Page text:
All Aboard - Team Building our Railway Track

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Nursery had a great time, working together to build a train track, complete with bridges, a terminus and a fire station!




The Gingerbread Man

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Nursery have been playing outside today. They have been running to number cones in the playground and then putting them in order from 0-9. They worked really well as a team. They also kept very warm when we chased each other, pretending to be the Gingerbread Man and the fox.


We have:

Walked to the supermarket this week to look at the ingredients we need to buy to make our own Gingerbread Men

Listened to the story of the Gingerbread Man from our big book

Played Gingerbread Man Bingo

Retold the story of the Gingerbread Man - ask your child to retell the story to you ... Zidaan even told us how the fox "tilted his snout back" - what a super verb he remembered from the story

Watched an online version of the story - he's a lovely link for you to watch together:


Have a super weekend - maybe you can even make your own gingerbread men.


Parents Workshop

Reading at home

  • Make the time: Life is busy, but even ten minutes of reading with your child each day is one of the best ways you can support their education and help them to become a strong reader.
  • Take turns to read: Often you’ll want to listen to your child read aloud; reading to an adult is the most important thing children in the early stages of learning to read can do to develop their reading. Please do not stop reading aloud to them. It’s a great way of building their understanding, showing them what expressive reading sounds like and letting them enjoy a story.
  • Make reading relevant: Just like adults, if a book is about something that interests your child, they’ll be more likely to want to read it. Look at fiction, non-fiction, comics and children’s newspapers to show your child how reading allows us to explore our interests and the world.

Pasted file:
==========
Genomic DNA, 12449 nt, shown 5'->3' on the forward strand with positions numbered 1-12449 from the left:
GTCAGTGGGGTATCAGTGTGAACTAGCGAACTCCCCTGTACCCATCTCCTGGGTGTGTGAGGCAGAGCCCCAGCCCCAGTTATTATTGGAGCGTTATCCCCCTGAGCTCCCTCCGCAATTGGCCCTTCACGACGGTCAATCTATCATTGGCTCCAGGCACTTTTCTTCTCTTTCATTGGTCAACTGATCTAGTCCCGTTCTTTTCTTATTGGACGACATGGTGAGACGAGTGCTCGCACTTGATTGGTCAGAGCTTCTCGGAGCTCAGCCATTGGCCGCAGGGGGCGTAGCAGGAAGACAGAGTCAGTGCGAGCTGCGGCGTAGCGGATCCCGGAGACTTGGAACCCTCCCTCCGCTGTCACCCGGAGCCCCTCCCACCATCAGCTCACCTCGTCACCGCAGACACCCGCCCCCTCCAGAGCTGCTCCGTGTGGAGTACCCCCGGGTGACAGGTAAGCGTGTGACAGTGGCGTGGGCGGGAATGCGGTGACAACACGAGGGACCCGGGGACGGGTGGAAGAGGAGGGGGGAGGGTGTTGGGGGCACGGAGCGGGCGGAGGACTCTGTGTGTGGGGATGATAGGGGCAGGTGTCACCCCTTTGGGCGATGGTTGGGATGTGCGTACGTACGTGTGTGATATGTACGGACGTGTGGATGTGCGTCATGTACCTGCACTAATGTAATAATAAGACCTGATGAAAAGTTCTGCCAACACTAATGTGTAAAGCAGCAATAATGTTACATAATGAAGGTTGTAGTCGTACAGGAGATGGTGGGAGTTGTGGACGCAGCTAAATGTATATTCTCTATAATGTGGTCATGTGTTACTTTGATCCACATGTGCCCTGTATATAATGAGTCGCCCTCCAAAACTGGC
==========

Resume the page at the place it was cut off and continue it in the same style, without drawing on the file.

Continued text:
• Talk about the book: Asking your child questions or asking for their opinion can be an important way of helping them to think about what they’re reading. As a rule, open questions that begin with ‘how’ and ‘why’ tend to be more engaging rather than simple recall questions (‘How do you think Winnie is feeling on this page?’ might work better than ‘What is Winnie afraid of?’).
  • Pay attention to the language: When reading we can often take children’s understanding of words or phrases for granted. By checking they’re following, explaining the meaning or even looking up unfamiliar words and phrases together, you can widen your child’s vocabulary and support them to make wider sense of the story.
  • Enjoy reading time: Making time to read with your child can have great educational benefits, but it can also be ten minutes of respite from hectic family life to curl up, read and talk together. By all means ask questions and discuss vocabulary, but don’t be afraid to lose yourselves in a good story too.

Useful websites:

  • Alphablocks

  • Mr Thorne does phonics

  • Letters and Sounds

Oxford owl:

Ict games literacy



Nursery have started their food topic by learning the names of fruits and vegetables, talking about their likes and dislikes and discussing shapes and textures. Phew - what a lot of work!

They have made healthy choices at snack time and explained the noises some fruit and vegetables make when you eat them.

healthy choices

They have also made observational drawings, choosing a piece of fruit or a vegetable and looking through a magnifying glass to identify features closely. They then used pastels to draw the image. Here are a few examples from Friday. See if your child can recognise the activity.


"Oranges" by Selma selma orange





"Banana" by Zidaan









"Pears, oranges and apples," by SafaSafa

IT In Nursery

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Today Nursery were learning how to use paint pot on the interactive whiteboard.       

Investigating Mirrors

This afternoon Nursery have been using mirrors to investigate how reflections work.

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